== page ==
It was like déjà vu in reverse. Anchored by Fyzabad at one end and Oropouche East at the other, the Government front bench was a mass of sneering hecklers, jarringly out of sync with the public mood that had brought the Government into emergency session in Parliament on Wednesday.
Across the aisle, the Opposition was chanelling the public outrage of a people dumbstruck by the sheer scope of the allegation hanging over the government's head. Between tones of condemnation and anger, it repeatedly warned about the price to be paid for misjudging the public mood.
How incredible to think that just two-and- a-half short years ago, it was the United National Congress (UNC) chanelling public angst and outrage, cautioning a sneering, heckling People's National Movement (PNM) front bench about the anger out there and warning about the price that would surely have to be paid—as, indeed, it ultimately was.
Now, in 2012, by some mystery of psycho-political gymnastics, the act of crossing the parliamentary aisle of power had landed them in each other's shoes.
Meanwhile, out there, beyond the faux walls of the temporary Parliament, We, The People stood transfixed before the broadcast from The Parliament Channel. Even in a country where Reshmi Ramnarine was possible, a villainy of the scale alleged was simply too dastardly to even dare utter. Could it be possible for the entire machinery of Parliament, Government, Presidency and Judiciary to be so nefariously commandeered to the service of a few, in exchange for a financial debt owed?
And so, whether we were supporters of the Government, or of the Opposition, or of the expanding constituency of None Of The Above, we had gathered to listen, seeking clarity so that we may be guided to either exonerate or condemn.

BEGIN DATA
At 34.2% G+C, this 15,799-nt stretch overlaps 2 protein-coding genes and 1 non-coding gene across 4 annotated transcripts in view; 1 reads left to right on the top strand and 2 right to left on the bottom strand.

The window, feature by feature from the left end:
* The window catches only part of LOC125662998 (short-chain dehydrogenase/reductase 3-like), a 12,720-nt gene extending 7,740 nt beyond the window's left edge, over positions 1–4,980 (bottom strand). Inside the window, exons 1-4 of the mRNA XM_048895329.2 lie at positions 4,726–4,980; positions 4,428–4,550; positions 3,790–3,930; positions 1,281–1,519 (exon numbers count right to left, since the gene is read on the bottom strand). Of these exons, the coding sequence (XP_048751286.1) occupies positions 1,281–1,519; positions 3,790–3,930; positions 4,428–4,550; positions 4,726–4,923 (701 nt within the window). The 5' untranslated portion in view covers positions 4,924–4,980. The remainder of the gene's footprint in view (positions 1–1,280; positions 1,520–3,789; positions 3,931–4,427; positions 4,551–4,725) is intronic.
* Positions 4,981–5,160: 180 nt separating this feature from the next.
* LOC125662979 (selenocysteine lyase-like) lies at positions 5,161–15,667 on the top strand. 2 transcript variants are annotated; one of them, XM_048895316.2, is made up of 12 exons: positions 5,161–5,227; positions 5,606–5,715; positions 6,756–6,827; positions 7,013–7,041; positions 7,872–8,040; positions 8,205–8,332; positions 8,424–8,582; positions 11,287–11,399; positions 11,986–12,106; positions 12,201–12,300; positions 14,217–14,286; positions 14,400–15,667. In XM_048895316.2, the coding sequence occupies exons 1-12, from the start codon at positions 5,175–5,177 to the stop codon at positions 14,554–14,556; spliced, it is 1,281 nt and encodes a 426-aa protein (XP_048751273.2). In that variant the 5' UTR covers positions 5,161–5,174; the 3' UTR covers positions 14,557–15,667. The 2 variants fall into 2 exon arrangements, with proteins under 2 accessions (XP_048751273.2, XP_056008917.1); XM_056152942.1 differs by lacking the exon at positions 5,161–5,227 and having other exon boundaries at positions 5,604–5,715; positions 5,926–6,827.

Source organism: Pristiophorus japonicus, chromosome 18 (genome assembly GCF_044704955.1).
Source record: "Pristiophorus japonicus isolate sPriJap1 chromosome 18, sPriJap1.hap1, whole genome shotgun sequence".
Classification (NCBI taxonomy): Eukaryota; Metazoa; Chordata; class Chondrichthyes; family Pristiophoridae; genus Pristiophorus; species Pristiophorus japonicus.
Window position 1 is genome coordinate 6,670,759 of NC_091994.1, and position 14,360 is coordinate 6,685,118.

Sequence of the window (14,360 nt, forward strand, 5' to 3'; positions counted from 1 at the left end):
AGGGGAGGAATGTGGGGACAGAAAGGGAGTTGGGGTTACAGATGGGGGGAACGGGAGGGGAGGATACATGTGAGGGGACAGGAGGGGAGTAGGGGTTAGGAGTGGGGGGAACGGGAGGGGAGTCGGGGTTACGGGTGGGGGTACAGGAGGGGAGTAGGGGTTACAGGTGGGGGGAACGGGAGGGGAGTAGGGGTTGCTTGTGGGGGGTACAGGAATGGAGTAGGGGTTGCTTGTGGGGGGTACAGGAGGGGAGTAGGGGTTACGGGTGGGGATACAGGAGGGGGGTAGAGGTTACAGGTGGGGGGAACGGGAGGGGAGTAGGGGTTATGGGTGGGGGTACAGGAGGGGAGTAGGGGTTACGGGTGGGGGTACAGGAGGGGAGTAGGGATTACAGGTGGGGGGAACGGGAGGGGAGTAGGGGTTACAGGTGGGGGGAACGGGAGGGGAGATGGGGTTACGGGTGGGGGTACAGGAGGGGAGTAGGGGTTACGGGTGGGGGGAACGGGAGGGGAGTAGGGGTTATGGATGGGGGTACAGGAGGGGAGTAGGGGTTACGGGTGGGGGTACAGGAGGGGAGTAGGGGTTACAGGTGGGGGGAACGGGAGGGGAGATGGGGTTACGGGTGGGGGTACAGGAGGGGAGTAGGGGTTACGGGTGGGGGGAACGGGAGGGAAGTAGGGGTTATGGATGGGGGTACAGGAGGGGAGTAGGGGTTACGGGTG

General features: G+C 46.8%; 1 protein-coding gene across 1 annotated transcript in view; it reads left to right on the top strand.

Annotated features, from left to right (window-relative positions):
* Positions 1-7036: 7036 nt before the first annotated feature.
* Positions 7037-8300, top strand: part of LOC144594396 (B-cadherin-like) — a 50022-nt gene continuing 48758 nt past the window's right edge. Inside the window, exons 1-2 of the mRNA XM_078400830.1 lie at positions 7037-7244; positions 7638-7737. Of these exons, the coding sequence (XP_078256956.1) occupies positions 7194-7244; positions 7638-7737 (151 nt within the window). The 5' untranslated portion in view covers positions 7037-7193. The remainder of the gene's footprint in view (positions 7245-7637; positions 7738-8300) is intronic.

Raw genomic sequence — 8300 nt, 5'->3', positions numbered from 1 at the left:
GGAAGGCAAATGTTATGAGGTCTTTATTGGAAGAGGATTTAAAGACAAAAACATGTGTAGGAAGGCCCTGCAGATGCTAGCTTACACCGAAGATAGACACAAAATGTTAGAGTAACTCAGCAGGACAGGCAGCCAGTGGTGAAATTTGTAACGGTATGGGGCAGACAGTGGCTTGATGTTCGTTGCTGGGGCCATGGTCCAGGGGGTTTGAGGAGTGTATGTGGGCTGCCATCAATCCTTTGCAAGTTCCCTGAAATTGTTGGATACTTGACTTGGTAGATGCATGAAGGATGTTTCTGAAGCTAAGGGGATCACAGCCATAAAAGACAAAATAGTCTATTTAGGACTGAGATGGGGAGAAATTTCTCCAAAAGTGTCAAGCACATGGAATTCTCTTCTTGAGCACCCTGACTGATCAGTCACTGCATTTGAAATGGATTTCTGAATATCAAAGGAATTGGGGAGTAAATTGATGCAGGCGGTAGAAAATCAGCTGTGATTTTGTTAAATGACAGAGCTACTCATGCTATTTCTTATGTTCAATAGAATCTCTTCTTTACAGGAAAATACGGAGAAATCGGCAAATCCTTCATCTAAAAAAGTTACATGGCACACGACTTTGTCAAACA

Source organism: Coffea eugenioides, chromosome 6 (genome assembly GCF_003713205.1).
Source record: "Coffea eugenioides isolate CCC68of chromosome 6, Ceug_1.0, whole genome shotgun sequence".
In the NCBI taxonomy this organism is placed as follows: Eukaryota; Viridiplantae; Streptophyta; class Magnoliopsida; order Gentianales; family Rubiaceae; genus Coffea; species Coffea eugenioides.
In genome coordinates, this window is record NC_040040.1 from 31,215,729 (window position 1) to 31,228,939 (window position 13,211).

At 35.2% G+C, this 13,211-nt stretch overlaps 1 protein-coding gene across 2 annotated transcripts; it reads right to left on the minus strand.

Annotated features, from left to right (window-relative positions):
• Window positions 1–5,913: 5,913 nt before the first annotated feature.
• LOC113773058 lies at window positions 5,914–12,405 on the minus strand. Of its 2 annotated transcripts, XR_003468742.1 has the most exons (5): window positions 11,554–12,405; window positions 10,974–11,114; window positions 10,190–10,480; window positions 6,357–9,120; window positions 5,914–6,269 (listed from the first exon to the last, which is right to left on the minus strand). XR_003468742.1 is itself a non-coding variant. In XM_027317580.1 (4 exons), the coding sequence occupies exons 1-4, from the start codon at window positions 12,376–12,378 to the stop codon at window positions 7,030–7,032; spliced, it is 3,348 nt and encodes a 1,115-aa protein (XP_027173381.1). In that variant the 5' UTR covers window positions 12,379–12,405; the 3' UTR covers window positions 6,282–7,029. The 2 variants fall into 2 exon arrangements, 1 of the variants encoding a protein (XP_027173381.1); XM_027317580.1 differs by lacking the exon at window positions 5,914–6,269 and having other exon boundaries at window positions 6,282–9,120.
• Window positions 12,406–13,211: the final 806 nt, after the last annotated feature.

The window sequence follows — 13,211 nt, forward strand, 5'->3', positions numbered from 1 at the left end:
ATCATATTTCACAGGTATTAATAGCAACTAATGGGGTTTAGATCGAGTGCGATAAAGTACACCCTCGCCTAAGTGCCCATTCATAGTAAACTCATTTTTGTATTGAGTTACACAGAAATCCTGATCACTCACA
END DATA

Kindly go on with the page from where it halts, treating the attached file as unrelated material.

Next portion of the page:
But once again, truth proved itself to be the malleable plasticene of our age, turning and twisting until it slipped right through our fingers.
In a country most truthfully defined by the symbol of the mask, theatre had once again prevailed.
Called to account with his neck on the block, the Attorney General—as, later, would the Justice Minister—delivered the performance of his life.
The session had started off nervously and antsy with the government looking to buy time for the missing Attorney General. In lieu, the Prime Minister offered up a date for the budget, October 1. But it wasn't enough. A break had to be called. In the Speaker's chair, MP Nela Khan, an unknown face for many, stood like a flustered class prefect before her charges, although as the next ten hours wore on, she would grow in confidence and manage to keep her poise as a calming influence on an anxious day.
Then the Attorney General stood up.
What a difference a day makes!
Just the night before, with the Government's PR managers in damage control mode, the AG had appeared at a trumped up news conference, timed to deflect the potency of the other 7 p.m. newscasts, with live broadcast via State-owned C-TV.
What he said was hardly as important as his tone, body language and the beads of sweat on his upper lip. At that moment, he was a living expression of the terror in the room behind him.